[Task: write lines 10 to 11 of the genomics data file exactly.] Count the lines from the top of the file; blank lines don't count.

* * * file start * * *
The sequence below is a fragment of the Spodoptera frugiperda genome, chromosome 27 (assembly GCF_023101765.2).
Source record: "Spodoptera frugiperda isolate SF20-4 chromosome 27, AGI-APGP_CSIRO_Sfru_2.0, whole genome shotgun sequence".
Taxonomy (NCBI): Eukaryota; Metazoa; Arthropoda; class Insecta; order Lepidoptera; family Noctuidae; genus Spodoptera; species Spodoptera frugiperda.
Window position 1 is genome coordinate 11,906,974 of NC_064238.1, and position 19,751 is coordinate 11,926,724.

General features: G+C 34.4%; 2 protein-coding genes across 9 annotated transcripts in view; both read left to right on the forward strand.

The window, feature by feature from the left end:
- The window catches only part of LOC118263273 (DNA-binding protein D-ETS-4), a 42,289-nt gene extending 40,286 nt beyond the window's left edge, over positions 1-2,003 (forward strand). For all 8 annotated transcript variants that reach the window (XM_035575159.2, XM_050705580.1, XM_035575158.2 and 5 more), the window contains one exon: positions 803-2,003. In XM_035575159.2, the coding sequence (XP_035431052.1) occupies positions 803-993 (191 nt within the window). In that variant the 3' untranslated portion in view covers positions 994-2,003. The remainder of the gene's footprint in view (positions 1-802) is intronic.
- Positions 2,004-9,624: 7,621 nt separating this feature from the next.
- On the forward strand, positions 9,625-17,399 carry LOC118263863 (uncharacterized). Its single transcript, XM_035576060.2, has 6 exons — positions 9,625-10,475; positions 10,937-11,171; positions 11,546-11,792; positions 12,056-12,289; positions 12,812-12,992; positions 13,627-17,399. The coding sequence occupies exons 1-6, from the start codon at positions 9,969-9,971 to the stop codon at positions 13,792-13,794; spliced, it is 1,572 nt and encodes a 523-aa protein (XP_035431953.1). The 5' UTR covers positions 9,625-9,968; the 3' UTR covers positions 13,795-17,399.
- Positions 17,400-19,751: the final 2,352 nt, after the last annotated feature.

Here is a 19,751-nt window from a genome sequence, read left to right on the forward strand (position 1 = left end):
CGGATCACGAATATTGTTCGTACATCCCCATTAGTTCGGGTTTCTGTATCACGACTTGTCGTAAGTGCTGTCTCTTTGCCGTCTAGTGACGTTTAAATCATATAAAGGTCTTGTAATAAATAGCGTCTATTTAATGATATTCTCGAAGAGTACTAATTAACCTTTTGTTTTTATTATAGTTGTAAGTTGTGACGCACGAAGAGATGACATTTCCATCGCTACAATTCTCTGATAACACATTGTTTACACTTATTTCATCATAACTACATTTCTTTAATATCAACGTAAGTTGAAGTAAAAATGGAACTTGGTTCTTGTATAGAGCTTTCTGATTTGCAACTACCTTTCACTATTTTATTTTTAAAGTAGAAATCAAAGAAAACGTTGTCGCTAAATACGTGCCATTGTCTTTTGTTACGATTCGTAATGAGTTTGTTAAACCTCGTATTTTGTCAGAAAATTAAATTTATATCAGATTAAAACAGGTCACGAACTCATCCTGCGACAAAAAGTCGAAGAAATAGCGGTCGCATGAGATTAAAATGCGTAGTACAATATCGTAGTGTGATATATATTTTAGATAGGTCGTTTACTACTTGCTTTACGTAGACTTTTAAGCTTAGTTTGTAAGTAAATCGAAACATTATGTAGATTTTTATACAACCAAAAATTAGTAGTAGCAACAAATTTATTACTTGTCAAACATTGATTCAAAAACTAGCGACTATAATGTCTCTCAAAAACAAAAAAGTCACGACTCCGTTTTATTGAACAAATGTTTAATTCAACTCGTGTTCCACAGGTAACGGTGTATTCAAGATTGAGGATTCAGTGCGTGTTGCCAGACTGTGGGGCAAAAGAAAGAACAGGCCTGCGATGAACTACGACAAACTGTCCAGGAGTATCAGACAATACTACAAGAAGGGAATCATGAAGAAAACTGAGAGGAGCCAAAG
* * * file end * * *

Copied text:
- Positions 17,400-19,751: the final 2,352 nt, after the last annotated feature.

Here is a 19,751-nt window from a genome sequence, read left to right on the forward strand (position 1 = left end):